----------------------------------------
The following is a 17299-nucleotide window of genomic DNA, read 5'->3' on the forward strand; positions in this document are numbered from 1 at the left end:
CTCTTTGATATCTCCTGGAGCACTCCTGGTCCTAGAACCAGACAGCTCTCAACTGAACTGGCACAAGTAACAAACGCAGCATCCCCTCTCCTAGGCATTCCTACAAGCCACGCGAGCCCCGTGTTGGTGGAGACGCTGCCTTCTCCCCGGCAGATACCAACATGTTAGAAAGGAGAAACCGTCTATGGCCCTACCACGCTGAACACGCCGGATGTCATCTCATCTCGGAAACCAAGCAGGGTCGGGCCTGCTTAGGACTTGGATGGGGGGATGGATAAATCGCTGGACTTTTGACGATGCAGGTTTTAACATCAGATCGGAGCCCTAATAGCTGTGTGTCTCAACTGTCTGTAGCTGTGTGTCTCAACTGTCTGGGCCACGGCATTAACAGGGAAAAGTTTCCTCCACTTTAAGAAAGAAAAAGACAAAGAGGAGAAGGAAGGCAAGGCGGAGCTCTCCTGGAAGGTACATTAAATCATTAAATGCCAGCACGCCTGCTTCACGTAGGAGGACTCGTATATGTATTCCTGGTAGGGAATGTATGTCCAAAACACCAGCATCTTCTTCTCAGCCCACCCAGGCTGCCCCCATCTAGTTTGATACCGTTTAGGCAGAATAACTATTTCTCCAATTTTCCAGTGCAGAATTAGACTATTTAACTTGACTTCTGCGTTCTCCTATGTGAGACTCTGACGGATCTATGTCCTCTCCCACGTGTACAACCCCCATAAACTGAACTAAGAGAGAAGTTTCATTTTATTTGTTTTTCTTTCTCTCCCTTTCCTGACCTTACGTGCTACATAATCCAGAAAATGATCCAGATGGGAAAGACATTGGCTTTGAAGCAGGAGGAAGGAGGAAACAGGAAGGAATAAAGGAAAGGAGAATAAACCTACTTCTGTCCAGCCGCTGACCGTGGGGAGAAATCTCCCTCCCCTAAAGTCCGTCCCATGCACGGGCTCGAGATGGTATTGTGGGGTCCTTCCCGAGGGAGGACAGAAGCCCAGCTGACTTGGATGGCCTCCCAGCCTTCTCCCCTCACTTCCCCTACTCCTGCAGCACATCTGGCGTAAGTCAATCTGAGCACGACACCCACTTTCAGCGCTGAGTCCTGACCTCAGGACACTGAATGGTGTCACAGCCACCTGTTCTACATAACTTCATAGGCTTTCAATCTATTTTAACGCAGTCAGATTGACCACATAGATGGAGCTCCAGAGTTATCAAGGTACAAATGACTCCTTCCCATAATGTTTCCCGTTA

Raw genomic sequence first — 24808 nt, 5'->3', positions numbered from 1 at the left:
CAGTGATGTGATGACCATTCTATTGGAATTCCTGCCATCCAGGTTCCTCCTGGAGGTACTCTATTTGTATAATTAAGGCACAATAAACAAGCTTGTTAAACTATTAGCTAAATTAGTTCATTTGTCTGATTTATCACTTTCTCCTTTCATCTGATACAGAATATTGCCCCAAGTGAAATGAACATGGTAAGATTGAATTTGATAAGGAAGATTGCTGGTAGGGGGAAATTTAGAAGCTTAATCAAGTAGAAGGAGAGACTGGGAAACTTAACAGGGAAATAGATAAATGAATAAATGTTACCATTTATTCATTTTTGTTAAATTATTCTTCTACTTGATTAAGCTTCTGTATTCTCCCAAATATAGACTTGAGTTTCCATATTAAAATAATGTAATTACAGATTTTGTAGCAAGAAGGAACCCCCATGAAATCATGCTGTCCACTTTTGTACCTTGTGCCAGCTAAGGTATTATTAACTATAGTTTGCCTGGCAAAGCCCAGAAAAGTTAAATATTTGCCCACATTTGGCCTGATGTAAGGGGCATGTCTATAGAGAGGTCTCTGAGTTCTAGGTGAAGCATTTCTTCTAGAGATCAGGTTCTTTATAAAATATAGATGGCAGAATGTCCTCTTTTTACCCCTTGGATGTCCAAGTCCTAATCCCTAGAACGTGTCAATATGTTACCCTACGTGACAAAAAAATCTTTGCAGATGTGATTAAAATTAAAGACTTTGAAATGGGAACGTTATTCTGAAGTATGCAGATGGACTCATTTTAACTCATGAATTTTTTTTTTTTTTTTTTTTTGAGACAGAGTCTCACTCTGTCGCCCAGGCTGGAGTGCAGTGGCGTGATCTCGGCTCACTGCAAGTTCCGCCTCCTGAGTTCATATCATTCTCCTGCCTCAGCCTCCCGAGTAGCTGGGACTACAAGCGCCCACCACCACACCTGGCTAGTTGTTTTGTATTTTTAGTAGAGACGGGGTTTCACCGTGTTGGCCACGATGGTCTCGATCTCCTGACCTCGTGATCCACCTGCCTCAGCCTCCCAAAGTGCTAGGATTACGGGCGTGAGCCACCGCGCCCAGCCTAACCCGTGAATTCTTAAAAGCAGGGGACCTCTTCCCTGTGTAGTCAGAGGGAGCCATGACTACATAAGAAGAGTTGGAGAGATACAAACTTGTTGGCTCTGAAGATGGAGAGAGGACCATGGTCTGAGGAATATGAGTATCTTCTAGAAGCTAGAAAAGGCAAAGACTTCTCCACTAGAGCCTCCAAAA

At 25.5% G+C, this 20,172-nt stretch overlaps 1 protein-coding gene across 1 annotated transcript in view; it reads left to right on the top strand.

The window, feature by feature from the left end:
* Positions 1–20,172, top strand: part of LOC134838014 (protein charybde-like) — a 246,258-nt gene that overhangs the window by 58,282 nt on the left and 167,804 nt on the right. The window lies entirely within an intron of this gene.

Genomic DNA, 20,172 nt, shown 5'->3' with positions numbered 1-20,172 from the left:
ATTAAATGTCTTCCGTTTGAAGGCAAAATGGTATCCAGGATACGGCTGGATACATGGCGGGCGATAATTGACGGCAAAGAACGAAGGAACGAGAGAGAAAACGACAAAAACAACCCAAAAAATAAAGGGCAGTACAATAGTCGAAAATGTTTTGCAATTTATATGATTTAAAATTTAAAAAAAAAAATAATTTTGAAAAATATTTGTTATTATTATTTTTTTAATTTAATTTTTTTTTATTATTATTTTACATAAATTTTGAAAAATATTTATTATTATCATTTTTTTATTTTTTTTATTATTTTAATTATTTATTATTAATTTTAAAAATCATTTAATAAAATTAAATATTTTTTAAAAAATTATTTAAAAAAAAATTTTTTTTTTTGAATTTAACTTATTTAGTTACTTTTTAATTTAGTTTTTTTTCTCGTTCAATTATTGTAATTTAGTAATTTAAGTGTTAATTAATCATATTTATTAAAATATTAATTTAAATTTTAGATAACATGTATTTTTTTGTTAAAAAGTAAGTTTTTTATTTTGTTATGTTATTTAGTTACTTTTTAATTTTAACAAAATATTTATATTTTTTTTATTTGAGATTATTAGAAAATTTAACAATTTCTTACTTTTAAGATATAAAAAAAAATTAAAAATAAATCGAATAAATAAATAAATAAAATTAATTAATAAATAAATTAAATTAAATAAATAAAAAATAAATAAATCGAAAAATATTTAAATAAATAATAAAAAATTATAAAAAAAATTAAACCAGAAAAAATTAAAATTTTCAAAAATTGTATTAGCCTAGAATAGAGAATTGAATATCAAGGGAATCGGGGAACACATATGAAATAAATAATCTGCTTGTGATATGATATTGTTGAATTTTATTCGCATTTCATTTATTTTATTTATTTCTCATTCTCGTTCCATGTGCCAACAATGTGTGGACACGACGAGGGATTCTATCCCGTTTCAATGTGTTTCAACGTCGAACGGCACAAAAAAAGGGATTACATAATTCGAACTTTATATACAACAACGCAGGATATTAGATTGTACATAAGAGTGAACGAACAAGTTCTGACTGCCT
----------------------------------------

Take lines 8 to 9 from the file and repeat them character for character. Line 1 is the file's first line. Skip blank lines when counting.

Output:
Genomic DNA, 20,172 nt, shown 5'->3' with positions numbered 1-20,172 from the left:
ATTAAATGTCTTCCGTTTGAAGGCAAAATGGTATCCAGGATACGGCTGGATACATGGCGGGCGATAATTGACGGCAAAGAACGAAGGAACGAGAGAGAAAACGACAAAAACAACCCAAAAAATAAAGGGCAGTACAATAGTCGAAAATGTTTTGCAATTTATATGATTTAAAATTTAAAAAAAAAAATAATTTTGAAAAATATTTGTTATTATTATTTTTTTAATTTAATTTTTTTTTATTATTATTTTACATAAATTTTGAAAAATATTTATTATTATCATTTTTTTATTTTTTTTATTATTTTAATTATTTATTATTAATTTTAAAAATCATTTAATAAAATTAAATATTTTTTAAAAAATTATTTAAAAAAAAATTTTTTTTTTTGAATTTAACTTATTTAGTTACTTTTTAATTTAGTTTTTTTTCTCGTTCAATTATTGTAATTTAGTAATTTAAGTGTTAATTAATCATATTTATTAAAATATTAATTTAAATTTTAGATAACATGTATTTTTTTGTTAAAAAGTAAGTTTTTTATTTTGTTATGTTATTTAGTTACTTTTTAATTTTAACAAAATATTTATATTTTTTTTATTTGAGATTATTAGAAAATTTAACAATTTCTTACTTTTAAGATATAAAAAAAAATTAAAAATAAATCGAATAAATAAATAAATAAAATTAATTAATAAATAAATTAAATTAAATAAATAAAAAATAAATAAATCGAAAAATATTTAAATAAATAATAAAAAATTATAAAAAAAATTAAACCAGAAAAAATTAAAATTTTCAAAAATTGTATTAGCCTAGAATAGAGAATTGAATATCAAGGGAATCGGGGAACACATATGAAATAAATAATCTGCTTGTGATATGATATTGTTGAATTTTATTCGCATTTCATTTATTTTATTTATTTCTCATTCTCGTTCCATGTGCCAACAATGTGTGGACACGACGAGGGATTCTATCCCGTTTCAATGTGTTTCAACGTCGAACGGCACAAAAAAAGGGATTACATAATTCGAACTTTATATACAACAACGCAGGATATTAGATTGTACATAAGAGTGAACGAACAAGTTCTGACTGCCT